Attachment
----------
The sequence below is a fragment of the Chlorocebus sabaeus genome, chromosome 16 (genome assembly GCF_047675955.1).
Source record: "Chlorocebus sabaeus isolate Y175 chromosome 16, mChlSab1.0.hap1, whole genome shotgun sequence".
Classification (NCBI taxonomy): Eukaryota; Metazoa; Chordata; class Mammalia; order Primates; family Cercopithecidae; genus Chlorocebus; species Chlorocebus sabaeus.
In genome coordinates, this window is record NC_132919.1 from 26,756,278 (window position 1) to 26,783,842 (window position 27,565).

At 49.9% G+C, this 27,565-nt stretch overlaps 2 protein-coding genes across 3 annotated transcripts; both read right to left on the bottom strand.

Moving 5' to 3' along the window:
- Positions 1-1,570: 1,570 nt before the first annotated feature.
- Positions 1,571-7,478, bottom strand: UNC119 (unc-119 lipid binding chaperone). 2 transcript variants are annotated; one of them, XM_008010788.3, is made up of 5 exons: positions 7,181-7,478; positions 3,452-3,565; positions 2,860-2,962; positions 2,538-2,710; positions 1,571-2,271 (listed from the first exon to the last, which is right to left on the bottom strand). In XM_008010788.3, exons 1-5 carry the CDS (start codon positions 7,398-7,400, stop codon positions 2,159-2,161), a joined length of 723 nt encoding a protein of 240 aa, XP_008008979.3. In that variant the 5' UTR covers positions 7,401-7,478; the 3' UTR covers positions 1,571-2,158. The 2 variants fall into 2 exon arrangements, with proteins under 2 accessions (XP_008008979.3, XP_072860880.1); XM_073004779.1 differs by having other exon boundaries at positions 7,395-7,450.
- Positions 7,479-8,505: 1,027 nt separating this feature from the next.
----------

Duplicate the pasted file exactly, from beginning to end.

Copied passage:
The sequence below is a fragment of the Chlorocebus sabaeus genome, chromosome 16 (genome assembly GCF_047675955.1).
Source record: "Chlorocebus sabaeus isolate Y175 chromosome 16, mChlSab1.0.hap1, whole genome shotgun sequence".
Classification (NCBI taxonomy): Eukaryota; Metazoa; Chordata; class Mammalia; order Primates; family Cercopithecidae; genus Chlorocebus; species Chlorocebus sabaeus.
In genome coordinates, this window is record NC_132919.1 from 26,756,278 (window position 1) to 26,783,842 (window position 27,565).

At 49.9% G+C, this 27,565-nt stretch overlaps 2 protein-coding genes across 3 annotated transcripts; both read right to left on the bottom strand.

Moving 5' to 3' along the window:
- Positions 1-1,570: 1,570 nt before the first annotated feature.
- Positions 1,571-7,478, bottom strand: UNC119 (unc-119 lipid binding chaperone). 2 transcript variants are annotated; one of them, XM_008010788.3, is made up of 5 exons: positions 7,181-7,478; positions 3,452-3,565; positions 2,860-2,962; positions 2,538-2,710; positions 1,571-2,271 (listed from the first exon to the last, which is right to left on the bottom strand). In XM_008010788.3, exons 1-5 carry the CDS (start codon positions 7,398-7,400, stop codon positions 2,159-2,161), a joined length of 723 nt encoding a protein of 240 aa, XP_008008979.3. In that variant the 5' UTR covers positions 7,401-7,478; the 3' UTR covers positions 1,571-2,158. The 2 variants fall into 2 exon arrangements, with proteins under 2 accessions (XP_008008979.3, XP_072860880.1); XM_073004779.1 differs by having other exon boundaries at positions 7,395-7,450.
- Positions 7,479-8,505: 1,027 nt separating this feature from the next.